Minutes after receiving the Carver Medal, one of the most prestigious honors that Simpson College bestows, Lt. Gen. Russell C. Davis had a surprise for the college.
He presented Simpson President John Byrd with a plaque Thursday night that contains a sculptured likeness of George Washington Carver, a piece of artwork the 73-year-old Davis had bought in his teens in his hometown of Tuskegee, Ala.
“Put it wherever you think it will do the most good, as a reflection of Dr. Carver and as a little piece of Russ Davis that will always be at Simpson,” Davis said.
Afterward, Byrd said, “It was totally unexpected. I was stunned, and I was very touched that he was giving us a piece, not just of his own history but, after listening tonight, a piece of family history as well.”
For Davis, the former chief of the National Guard Bureau, George Washington Carver represents more than a name in the history books.
Davis said his great-great grandfather, a former slave, helped raise the money for what now is known as Tuskegee University, where Booker T. Washington served as the first president and where Carver made many of his scientific discoveries.
Davis’s grandfather then worked for Carver at Tuskegee, and the family often entertained Carver for dinner. When Davis was a child, attending a nursery school on the Tuskegee campus, Carver was the “tall man in a lab coat” who gave the children candy.
“He was a man who mentored not just a few people, but generations,” Davis said, who noted that he was greatly influenced by Carver’s legacy.
“That’s what was so symbolic about his life. It was not about him…He was about doing what he thought was the right thing.”
Davis described how Carver’s quest for knowledge eventually led him to Simpson College, where he became the college’s first African-American student.
“He wanted an education, and he went through tremendous agony and pain to get it,” Davis said.
Davis noted the parallels between his life and Carver’s, saying both owe their careers, in part, to the people of Iowa.
Davis joined the Iowa Air National Guard in 1965 and spent almost 14 years in the state. “The best thing that ever happened to me,” he told a luncheon in his honor Thursday at the Des Moines Embassy Club.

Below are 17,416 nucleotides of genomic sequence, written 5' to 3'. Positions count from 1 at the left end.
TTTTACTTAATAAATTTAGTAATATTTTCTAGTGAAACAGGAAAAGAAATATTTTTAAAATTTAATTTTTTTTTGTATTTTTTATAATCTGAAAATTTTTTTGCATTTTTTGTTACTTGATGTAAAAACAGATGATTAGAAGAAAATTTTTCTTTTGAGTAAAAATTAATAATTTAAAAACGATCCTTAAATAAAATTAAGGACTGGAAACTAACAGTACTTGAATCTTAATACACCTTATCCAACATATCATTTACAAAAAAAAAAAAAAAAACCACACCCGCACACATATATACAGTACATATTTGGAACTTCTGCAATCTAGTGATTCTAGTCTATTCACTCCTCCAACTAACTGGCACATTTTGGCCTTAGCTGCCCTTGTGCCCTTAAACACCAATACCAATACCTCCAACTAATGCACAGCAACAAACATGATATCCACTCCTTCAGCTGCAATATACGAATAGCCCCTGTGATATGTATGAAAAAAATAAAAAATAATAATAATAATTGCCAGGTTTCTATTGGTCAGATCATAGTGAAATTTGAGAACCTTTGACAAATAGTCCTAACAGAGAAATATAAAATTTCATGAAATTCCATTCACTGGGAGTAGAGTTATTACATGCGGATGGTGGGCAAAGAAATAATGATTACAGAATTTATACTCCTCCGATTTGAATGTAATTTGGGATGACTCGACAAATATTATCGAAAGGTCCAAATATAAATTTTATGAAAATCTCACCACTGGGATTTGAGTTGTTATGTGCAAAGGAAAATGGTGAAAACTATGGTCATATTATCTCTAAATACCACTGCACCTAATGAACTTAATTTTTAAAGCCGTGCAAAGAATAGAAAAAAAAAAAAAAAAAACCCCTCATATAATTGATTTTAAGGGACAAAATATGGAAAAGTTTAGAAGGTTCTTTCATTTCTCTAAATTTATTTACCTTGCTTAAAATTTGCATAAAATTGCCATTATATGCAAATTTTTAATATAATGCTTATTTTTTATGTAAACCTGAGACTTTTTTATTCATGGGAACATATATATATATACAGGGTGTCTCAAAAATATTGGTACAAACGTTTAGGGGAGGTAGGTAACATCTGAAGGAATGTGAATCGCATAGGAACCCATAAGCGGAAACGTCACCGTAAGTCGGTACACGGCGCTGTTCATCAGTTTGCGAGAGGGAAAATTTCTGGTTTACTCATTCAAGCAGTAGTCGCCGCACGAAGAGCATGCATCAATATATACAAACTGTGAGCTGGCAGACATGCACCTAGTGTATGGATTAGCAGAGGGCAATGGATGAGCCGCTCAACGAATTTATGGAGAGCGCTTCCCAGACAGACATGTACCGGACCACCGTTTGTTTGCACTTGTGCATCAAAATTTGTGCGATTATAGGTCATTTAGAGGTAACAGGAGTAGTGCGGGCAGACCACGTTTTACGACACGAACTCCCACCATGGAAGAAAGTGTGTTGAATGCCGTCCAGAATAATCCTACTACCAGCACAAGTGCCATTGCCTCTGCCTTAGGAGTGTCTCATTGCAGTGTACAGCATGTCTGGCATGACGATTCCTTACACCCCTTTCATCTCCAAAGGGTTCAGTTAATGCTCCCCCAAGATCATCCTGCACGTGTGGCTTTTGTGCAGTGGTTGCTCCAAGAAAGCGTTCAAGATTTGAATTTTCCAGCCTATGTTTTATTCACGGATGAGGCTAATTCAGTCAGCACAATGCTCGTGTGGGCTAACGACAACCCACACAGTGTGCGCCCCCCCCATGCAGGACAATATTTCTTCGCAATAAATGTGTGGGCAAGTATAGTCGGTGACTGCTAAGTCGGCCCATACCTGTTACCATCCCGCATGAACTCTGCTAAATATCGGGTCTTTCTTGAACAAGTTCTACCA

During a series of Carver-related events in Des Moines and Indianola, Davis was reunited with Iowans from his past, including neighbors, insurance executives and even a fellow National Guard pilot, Don Armington, who attended the medal ceremony.
“It’s coming home for me,” Davis said.
Davis urged students to develop and cherish relationships.
“Each one of the different venues of my life have made a significant contribution to my life today,” he said.
Just as Carver was a trailblazer, Davis became the Air National Guard’s first African-American general in 1982.
He described how, as a young man, he had been denied entry into the Alabama National Guard because of his race, only to return in an F-16 jet some 20 years later and see a sign welcoming him back to his home state.
“Only in America, folks,” he said.
When his speech was completed, Davis heard Mark Freyberg, professor of sociology, read a citation on behalf of the faculty, and sophomore Shanice Whitney read a citation on behalf of the students.
They joined President Byrd and presented the Carver Medal to Davis, who indicated he had something else to say.
He then walked over to his chair on the stage at Smith Chapel and pulled the plaque out of an envelope, explaining how he had owned this sculpture of Carver for more than 60 years but now wanted Simpson College to have it.
“It was a remarkable gesture,” Byrd said later, “and certainly a gift that we’re going to treasure at Simpson College.”